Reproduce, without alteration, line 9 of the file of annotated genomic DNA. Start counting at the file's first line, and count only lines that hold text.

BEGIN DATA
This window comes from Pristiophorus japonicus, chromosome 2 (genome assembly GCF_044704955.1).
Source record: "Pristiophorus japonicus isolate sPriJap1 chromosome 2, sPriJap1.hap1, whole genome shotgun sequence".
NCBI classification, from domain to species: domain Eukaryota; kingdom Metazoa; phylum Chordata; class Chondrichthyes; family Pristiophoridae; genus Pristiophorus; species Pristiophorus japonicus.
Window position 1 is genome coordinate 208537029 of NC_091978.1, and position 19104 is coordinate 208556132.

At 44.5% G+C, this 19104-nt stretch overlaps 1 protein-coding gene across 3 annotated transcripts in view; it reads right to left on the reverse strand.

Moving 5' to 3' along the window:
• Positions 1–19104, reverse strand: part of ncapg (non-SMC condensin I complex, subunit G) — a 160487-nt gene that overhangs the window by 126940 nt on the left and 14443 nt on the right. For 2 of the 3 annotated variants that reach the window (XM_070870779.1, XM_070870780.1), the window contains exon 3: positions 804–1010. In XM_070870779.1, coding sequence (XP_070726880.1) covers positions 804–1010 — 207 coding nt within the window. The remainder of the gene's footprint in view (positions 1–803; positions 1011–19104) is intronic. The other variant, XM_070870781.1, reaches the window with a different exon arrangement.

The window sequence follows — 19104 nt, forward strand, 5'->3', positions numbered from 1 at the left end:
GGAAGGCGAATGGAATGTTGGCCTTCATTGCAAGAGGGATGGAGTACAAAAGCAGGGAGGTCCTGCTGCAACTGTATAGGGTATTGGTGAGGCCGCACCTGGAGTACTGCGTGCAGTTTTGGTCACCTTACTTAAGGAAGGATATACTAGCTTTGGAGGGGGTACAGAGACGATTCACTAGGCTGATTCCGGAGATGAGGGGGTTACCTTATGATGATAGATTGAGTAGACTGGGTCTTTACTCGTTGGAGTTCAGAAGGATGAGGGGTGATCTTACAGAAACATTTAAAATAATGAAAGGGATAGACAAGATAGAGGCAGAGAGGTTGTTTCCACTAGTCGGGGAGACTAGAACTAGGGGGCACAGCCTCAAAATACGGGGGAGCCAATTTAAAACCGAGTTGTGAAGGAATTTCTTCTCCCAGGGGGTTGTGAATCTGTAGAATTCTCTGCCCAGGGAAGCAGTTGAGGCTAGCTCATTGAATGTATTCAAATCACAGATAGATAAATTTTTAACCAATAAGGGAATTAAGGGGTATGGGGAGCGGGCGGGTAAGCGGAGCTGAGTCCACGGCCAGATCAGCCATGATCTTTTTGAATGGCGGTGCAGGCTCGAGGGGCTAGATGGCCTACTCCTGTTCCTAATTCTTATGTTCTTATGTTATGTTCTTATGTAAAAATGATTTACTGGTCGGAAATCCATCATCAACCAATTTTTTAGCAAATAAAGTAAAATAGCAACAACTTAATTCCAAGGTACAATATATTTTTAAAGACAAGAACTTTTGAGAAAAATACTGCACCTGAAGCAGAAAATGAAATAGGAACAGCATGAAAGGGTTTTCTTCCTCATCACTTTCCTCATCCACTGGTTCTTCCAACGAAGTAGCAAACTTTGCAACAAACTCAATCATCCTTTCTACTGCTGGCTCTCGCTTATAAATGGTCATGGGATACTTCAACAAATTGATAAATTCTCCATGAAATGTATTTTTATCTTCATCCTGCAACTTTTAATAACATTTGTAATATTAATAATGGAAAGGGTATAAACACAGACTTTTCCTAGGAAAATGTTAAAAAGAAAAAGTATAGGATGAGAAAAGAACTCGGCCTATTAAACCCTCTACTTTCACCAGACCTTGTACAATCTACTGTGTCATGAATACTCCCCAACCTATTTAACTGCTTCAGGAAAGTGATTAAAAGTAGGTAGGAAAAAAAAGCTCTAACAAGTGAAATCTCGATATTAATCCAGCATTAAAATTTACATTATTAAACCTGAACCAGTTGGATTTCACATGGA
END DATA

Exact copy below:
GGAAGGCGAATGGAATGTTGGCCTTCATTGCAAGAGGGATGGAGTACAAAAGCAGGGAGGTCCTGCTGCAACTGTATAGGGTATTGGTGAGGCCGCACCTGGAGTACTGCGTGCAGTTTTGGTCACCTTACTTAAGGAAGGATATACTAGCTTTGGAGGGGGTACAGAGACGATTCACTAGGCTGATTCCGGAGATGAGGGGGTTACCTTATGATGATAGATTGAGTAGACTGGGTCTTTACTCGTTGGAGTTCAGAAGGATGAGGGGTGATCTTACAGAAACATTTAAAATAATGAAAGGGATAGACAAGATAGAGGCAGAGAGGTTGTTTCCACTAGTCGGGGAGACTAGAACTAGGGGGCACAGCCTCAAAATACGGGGGAGCCAATTTAAAACCGAGTTGTGAAGGAATTTCTTCTCCCAGGGGGTTGTGAATCTGTAGAATTCTCTGCCCAGGGAAGCAGTTGAGGCTAGCTCATTGAATGTATTCAAATCACAGATAGATAAATTTTTAACCAATAAGGGAATTAAGGGGTATGGGGAGCGGGCGGGTAAGCGGAGCTGAGTCCACGGCCAGATCAGCCATGATCTTTTTGAATGGCGGTGCAGGCTCGAGGGGCTAGATGGCCTACTCCTGTTCCTAATTCTTATGTTCTTATGTTATGTTCTTATGTAAAAATGATTTACTGGTCGGAAATCCATCATCAACCAATTTTTTAGCAAATAAAGTAAAATAGCAACAACTTAATTCCAAGGTACAATATATTTTTAAAGACAAGAACTTTTGAGAAAAATACTGCACCTGAAGCAGAAAATGAAATAGGAACAGCATGAAAGGGTTTTCTTCCTCATCACTTTCCTCATCCACTGGTTCTTCCAACGAAGTAGCAAACTTTGCAACAAACTCAATCATCCTTTCTACTGCTGGCTCTCGCTTATAAATGGTCATGGGATACTTCAACAAATTGATAAATTCTCCATGAAATGTATTTTTATCTTCATCCTGCAACTTTTAATAACATTTGTAATATTAATAATGGAAAGGGTATAAACACAGACTTTTCCTAGGAAAATGTTAAAAAGAAAAAGTATAGGATGAGAAAAGAACTCGGCCTATTAAACCCTCTACTTTCACCAGACCTTGTACAATCTACTGTGTCATGAATACTCCCCAACCTATTTAACTGCTTCAGGAAAGTGATTAAAAGTAGGTAGGAAAAAAAAGCTCTAACAAGTGAAATCTCGATATTAATCCAGCATTAAAATTTACATTATTAAACCTGAACCAGTTGGATTTCACATGGA